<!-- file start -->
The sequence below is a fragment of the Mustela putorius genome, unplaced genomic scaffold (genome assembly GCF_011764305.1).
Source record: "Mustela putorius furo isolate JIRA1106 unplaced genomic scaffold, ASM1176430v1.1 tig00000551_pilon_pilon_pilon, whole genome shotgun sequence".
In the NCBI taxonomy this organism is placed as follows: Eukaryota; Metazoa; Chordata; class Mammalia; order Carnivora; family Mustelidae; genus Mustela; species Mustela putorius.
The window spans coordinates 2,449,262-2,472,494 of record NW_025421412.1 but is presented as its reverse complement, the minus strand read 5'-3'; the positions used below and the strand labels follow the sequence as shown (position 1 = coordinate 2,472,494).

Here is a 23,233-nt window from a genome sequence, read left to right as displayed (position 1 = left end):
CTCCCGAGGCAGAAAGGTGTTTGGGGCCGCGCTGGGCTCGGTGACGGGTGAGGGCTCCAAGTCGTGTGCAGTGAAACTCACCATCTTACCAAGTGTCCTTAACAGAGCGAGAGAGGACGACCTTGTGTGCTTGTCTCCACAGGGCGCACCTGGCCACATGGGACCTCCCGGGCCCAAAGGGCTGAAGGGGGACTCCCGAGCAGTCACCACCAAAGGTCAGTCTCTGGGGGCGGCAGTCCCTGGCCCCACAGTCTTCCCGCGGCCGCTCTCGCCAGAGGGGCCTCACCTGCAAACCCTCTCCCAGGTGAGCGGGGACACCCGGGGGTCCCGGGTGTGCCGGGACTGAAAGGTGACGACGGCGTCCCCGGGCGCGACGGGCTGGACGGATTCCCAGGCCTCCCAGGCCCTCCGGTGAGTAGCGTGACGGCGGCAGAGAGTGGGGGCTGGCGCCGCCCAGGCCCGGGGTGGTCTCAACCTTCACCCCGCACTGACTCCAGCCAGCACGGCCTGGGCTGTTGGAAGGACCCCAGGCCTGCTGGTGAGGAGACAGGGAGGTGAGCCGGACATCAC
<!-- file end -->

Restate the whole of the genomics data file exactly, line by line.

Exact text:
The sequence below is a fragment of the Mustela putorius genome, unplaced genomic scaffold (genome assembly GCF_011764305.1).
Source record: "Mustela putorius furo isolate JIRA1106 unplaced genomic scaffold, ASM1176430v1.1 tig00000551_pilon_pilon_pilon, whole genome shotgun sequence".
In the NCBI taxonomy this organism is placed as follows: Eukaryota; Metazoa; Chordata; class Mammalia; order Carnivora; family Mustelidae; genus Mustela; species Mustela putorius.
The window spans coordinates 2,449,262-2,472,494 of record NW_025421412.1 but is presented as its reverse complement, the minus strand read 5'-3'; the positions used below and the strand labels follow the sequence as shown (position 1 = coordinate 2,472,494).

Here is a 23,233-nt window from a genome sequence, read left to right as displayed (position 1 = left end):
CTCCCGAGGCAGAAAGGTGTTTGGGGCCGCGCTGGGCTCGGTGACGGGTGAGGGCTCCAAGTCGTGTGCAGTGAAACTCACCATCTTACCAAGTGTCCTTAACAGAGCGAGAGAGGACGACCTTGTGTGCTTGTCTCCACAGGGCGCACCTGGCCACATGGGACCTCCCGGGCCCAAAGGGCTGAAGGGGGACTCCCGAGCAGTCACCACCAAAGGTCAGTCTCTGGGGGCGGCAGTCCCTGGCCCCACAGTCTTCCCGCGGCCGCTCTCGCCAGAGGGGCCTCACCTGCAAACCCTCTCCCAGGTGAGCGGGGACACCCGGGGGTCCCGGGTGTGCCGGGACTGAAAGGTGACGACGGCGTCCCCGGGCGCGACGGGCTGGACGGATTCCCAGGCCTCCCAGGCCCTCCGGTGAGTAGCGTGACGGCGGCAGAGAGTGGGGGCTGGCGCCGCCCAGGCCCGGGGTGGTCTCAACCTTCACCCCGCACTGACTCCAGCCAGCACGGCCTGGGCTGTTGGAAGGACCCCAGGCCTGCTGGTGAGGAGACAGGGAGGTGAGCCGGACATCAC